On Dexter Avenue in downtown Montgomery, Wanda Battle carries The Dream forward.

On Dexter Avenue in downtown Montgomery, Wanda Battle carries The Dream forward.
Robbie Caponetto/Southern Living

A joyful, passionate powerhouse of positive energy, Wanda Battle is director of the tour ministry at Dexter Avenue King Memorial Baptist Church in Montgomery, Alabama—the church Martin Luther King, Jr., pastored.

Leading tours at this MLK church is not just her job—it's her calling, her sacred mission.

"The tour is not just a historical journey," Battle explains. "It represents a message of love, of struggle, of hope and overcoming, which are all the principles of human existence—for us to love each other as brothers and sisters and to be what Dr. King called the beloved community. That's how God has helped me to understand the legacy of Dr. King. I want to be a better person and to do better every day in how I treat other people."

It's hard to explain the experience of touring King Memorial with Battle. She's definitely not a "buy your ticket, right this way, that concludes our tour" kind of guide. She engages with everybody on her tours—and helps them to connect with each other. "Think of one thing you love about yourself," she might challenge you, "because you have to love yourself before you can love other people."

In the basement of King Memorial, she gathers her group into Dr. King's office and brings to life his love of books and lifelong learning. Just outside his office is an unassuming podium, the kind your church probably keeps in the fellowship hall for meetings and Bible studies. Dr. King stood behind it at the state Capitol the day he addressed the Selma to Montgomery marchers. And if you think Battle is just going to tell you about that podium, you're mistaken. She's going to invite you to preach from it, briefly. Each member of the tour group steps behind it and repeats those famous words: "How long? Not long!"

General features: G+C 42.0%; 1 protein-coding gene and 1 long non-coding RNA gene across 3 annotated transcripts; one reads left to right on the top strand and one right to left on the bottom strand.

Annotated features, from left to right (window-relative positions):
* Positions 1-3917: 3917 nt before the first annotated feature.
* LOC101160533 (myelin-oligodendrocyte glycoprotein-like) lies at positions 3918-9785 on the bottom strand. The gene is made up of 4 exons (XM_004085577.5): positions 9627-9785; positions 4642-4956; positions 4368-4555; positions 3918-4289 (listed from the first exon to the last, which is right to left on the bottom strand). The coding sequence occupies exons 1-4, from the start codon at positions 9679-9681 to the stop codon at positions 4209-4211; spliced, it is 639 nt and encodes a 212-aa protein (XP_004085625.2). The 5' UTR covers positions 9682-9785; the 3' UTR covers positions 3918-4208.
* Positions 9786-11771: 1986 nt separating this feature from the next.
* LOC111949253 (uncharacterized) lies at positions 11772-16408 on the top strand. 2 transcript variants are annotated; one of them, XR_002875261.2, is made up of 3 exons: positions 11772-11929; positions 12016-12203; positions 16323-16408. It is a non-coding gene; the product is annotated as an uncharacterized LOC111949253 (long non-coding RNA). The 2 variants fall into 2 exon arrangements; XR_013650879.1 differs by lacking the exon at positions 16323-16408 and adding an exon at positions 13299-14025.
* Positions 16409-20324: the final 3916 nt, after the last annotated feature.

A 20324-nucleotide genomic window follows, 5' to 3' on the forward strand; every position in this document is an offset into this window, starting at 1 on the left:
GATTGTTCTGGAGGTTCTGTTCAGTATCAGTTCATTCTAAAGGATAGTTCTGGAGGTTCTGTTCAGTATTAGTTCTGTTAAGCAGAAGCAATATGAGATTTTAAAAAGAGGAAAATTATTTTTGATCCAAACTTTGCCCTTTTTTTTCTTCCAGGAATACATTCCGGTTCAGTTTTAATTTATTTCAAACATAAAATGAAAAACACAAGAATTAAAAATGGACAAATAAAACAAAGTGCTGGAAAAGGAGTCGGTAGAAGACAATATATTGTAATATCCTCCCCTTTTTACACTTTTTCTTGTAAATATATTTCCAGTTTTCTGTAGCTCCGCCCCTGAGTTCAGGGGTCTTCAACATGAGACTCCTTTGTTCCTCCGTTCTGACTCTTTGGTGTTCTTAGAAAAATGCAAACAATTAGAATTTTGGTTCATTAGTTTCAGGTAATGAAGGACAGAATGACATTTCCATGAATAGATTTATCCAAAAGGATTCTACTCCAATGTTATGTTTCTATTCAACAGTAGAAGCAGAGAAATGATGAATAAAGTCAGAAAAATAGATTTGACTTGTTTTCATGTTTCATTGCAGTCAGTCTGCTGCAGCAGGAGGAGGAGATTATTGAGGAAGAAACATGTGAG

"I think what's happening right now is a real renaissance in civil rights and human rights because there are so many issues in our society," Battle says. "Many groups are now taking their place to march and to send letters, to call and advocate for causes that they feel are important."

Battle grew up in Montgomery. Two of the businesses her family owned were a funeral home and a taxi service, both of which helped transport the black community during the bus boycott. What many people don't realize, she explains, is how improbable King Memorial's very existence is. First, it's a church founded by wealthy black families—on a predominately white street. Many years later, when the state considered claiming eminent domain and taking the property, the move was unsuccessful because, by then, the church had been designated a National Historic Landmark. The Klan burned crosses near it but never fire bombed it or structurally damaged it. Battle has a simple explanation: "I see that as the protection of God."

She also has an explanation for a resurgence of interest in Montgomery and everything that has happened there. "People are fascinated by this history of overcoming and standing for what is right, for advocating and doing it in love," Battle says. "For you see the result of what love does as opposed to what hatred does. Hatred is destructive. Dr. King advocated love for all mankind."

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